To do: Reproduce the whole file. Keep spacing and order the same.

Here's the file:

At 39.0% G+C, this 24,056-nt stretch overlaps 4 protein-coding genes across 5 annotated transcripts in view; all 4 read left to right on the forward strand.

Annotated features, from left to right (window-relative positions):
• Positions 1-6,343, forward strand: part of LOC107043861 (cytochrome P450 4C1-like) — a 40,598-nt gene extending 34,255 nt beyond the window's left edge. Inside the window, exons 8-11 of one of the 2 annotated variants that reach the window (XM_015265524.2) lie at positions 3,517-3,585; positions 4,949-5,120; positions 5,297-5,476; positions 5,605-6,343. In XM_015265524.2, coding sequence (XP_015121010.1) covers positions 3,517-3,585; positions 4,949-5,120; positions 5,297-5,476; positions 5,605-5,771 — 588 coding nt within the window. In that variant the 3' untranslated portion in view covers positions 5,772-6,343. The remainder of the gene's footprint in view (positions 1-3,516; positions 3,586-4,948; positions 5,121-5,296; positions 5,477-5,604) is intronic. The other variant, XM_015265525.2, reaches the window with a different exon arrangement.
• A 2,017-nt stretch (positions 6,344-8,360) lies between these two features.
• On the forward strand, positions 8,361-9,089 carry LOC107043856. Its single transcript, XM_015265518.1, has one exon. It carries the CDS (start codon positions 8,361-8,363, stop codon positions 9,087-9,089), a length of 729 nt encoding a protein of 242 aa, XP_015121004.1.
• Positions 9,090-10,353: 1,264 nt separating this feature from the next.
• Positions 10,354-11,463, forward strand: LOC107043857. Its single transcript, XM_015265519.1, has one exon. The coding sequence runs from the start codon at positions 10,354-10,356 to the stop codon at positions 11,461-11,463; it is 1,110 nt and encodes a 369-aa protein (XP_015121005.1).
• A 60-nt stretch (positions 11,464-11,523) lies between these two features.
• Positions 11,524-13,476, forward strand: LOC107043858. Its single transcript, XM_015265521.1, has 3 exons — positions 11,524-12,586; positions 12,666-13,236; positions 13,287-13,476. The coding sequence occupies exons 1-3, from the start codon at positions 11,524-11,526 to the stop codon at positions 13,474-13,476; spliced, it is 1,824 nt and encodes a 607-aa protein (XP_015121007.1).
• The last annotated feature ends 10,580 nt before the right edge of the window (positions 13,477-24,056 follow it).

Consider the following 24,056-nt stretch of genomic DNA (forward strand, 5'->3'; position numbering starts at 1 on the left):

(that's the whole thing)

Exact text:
At 39.0% G+C, this 24,056-nt stretch overlaps 4 protein-coding genes across 5 annotated transcripts in view; all 4 read left to right on the forward strand.

Annotated features, from left to right (window-relative positions):
• Positions 1-6,343, forward strand: part of LOC107043861 (cytochrome P450 4C1-like) — a 40,598-nt gene extending 34,255 nt beyond the window's left edge. Inside the window, exons 8-11 of one of the 2 annotated variants that reach the window (XM_015265524.2) lie at positions 3,517-3,585; positions 4,949-5,120; positions 5,297-5,476; positions 5,605-6,343. In XM_015265524.2, coding sequence (XP_015121010.1) covers positions 3,517-3,585; positions 4,949-5,120; positions 5,297-5,476; positions 5,605-5,771 — 588 coding nt within the window. In that variant the 3' untranslated portion in view covers positions 5,772-6,343. The remainder of the gene's footprint in view (positions 1-3,516; positions 3,586-4,948; positions 5,121-5,296; positions 5,477-5,604) is intronic. The other variant, XM_015265525.2, reaches the window with a different exon arrangement.
• A 2,017-nt stretch (positions 6,344-8,360) lies between these two features.
• On the forward strand, positions 8,361-9,089 carry LOC107043856. Its single transcript, XM_015265518.1, has one exon. It carries the CDS (start codon positions 8,361-8,363, stop codon positions 9,087-9,089), a length of 729 nt encoding a protein of 242 aa, XP_015121004.1.
• Positions 9,090-10,353: 1,264 nt separating this feature from the next.
• Positions 10,354-11,463, forward strand: LOC107043857. Its single transcript, XM_015265519.1, has one exon. The coding sequence runs from the start codon at positions 10,354-10,356 to the stop codon at positions 11,461-11,463; it is 1,110 nt and encodes a 369-aa protein (XP_015121005.1).
• A 60-nt stretch (positions 11,464-11,523) lies between these two features.
• Positions 11,524-13,476, forward strand: LOC107043858. Its single transcript, XM_015265521.1, has 3 exons — positions 11,524-12,586; positions 12,666-13,236; positions 13,287-13,476. The coding sequence occupies exons 1-3, from the start codon at positions 11,524-11,526 to the stop codon at positions 13,474-13,476; spliced, it is 1,824 nt and encodes a 607-aa protein (XP_015121007.1).
• The last annotated feature ends 10,580 nt before the right edge of the window (positions 13,477-24,056 follow it).

Consider the following 24,056-nt stretch of genomic DNA (forward strand, 5'->3'; position numbering starts at 1 on the left):